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Where is a greater deceleration experienced or, even, a certain setback? Oslo is the most striking case. The Norwegian capital, in which the price of property did not fall back during the Great Recession, had experienced four solid growth years until, in 2018, a sharp year-on-year drop of 12.2% was noted. The data is very striking if we take into account that, at the global level, the next big city in which prices fall the most is Sydney and they do it at a moderate pace of 2.7%. In Stockholm (-1.8%), Shanghai (-1.2%) or London (-1.2%) the average price for buying a house is also reduced. 

With regard to the case of the largest Spanish city, Madrid is in a very particular position within the European market. From the outset, among the cities analysed, the Spanish capital was the second in which prices fell most during the crisis, only surpassed by Dublin. Consequently, this situation gives it a margin of growth greater than that of other cities in the old continent. Second, the change in trend registered in 2014 has been characterised by steady but low intensity growth.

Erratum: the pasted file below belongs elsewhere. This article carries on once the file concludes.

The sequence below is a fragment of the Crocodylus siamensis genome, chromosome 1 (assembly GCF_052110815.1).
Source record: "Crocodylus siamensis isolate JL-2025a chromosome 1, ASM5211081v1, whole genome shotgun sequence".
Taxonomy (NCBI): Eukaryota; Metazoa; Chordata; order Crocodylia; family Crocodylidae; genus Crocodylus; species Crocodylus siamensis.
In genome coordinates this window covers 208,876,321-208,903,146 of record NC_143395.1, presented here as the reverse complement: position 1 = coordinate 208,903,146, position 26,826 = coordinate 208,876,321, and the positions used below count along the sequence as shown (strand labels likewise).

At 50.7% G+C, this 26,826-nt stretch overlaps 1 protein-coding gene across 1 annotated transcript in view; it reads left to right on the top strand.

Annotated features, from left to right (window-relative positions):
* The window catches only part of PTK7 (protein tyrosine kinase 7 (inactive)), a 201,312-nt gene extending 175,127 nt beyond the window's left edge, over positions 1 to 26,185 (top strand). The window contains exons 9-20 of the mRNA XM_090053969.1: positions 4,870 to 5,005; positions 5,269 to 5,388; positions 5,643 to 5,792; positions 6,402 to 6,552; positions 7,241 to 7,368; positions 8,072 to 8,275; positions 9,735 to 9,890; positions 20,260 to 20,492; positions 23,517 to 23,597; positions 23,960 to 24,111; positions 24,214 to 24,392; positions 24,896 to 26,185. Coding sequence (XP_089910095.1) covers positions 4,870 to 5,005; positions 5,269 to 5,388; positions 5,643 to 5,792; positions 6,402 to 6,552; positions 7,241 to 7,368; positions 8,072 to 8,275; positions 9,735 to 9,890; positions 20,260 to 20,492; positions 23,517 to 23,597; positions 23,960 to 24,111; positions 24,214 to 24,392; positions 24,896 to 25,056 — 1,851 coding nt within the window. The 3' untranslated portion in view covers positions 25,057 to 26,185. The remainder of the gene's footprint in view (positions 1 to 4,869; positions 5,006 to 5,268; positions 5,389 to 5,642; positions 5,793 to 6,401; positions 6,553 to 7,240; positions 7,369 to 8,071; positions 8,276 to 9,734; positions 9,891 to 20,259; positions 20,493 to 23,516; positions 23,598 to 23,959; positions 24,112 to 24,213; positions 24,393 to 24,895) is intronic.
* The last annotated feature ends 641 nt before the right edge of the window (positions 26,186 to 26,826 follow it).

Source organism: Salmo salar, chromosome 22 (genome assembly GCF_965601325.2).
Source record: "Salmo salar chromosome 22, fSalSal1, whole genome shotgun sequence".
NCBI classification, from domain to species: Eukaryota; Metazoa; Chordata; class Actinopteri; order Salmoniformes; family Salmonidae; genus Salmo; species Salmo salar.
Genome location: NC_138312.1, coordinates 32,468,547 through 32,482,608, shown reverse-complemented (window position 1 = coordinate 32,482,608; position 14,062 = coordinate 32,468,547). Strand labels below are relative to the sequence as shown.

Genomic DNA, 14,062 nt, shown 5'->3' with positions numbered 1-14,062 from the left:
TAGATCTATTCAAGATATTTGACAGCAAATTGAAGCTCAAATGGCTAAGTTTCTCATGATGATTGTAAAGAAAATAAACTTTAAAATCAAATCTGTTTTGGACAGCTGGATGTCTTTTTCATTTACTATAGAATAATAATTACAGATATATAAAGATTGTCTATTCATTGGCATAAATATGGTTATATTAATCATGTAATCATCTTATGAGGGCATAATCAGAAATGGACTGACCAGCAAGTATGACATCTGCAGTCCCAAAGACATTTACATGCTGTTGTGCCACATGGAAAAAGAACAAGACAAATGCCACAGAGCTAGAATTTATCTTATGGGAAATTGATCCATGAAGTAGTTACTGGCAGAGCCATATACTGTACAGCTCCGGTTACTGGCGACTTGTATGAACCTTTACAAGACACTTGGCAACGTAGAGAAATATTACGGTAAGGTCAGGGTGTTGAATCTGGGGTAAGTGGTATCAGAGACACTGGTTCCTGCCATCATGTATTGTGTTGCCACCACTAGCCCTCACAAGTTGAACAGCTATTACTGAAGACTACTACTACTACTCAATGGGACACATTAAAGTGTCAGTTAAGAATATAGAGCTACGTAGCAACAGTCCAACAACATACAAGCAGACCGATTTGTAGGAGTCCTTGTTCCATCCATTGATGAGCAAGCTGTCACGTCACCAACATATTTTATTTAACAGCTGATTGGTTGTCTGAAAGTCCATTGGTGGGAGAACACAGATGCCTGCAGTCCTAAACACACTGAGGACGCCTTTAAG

In Madrid, the variation in the price of property in the last five years barely shows a growth of 18.4% (which translates into a moderate annual increase of 3.7%, on average). Only Lisbon (17.9%), Zurich (14.5%) and Paris (6.3%) have experienced smaller variations during the same period. Consequently, and in the absence of checking the evolution of the sector in the coming quarters, it can be affirmed that the Spanish capital is well positioned in the face of a possible change in trend. The fact that growth has been so sustained, and that prices remain far from the maximums recorded in 2008, justify this forecast.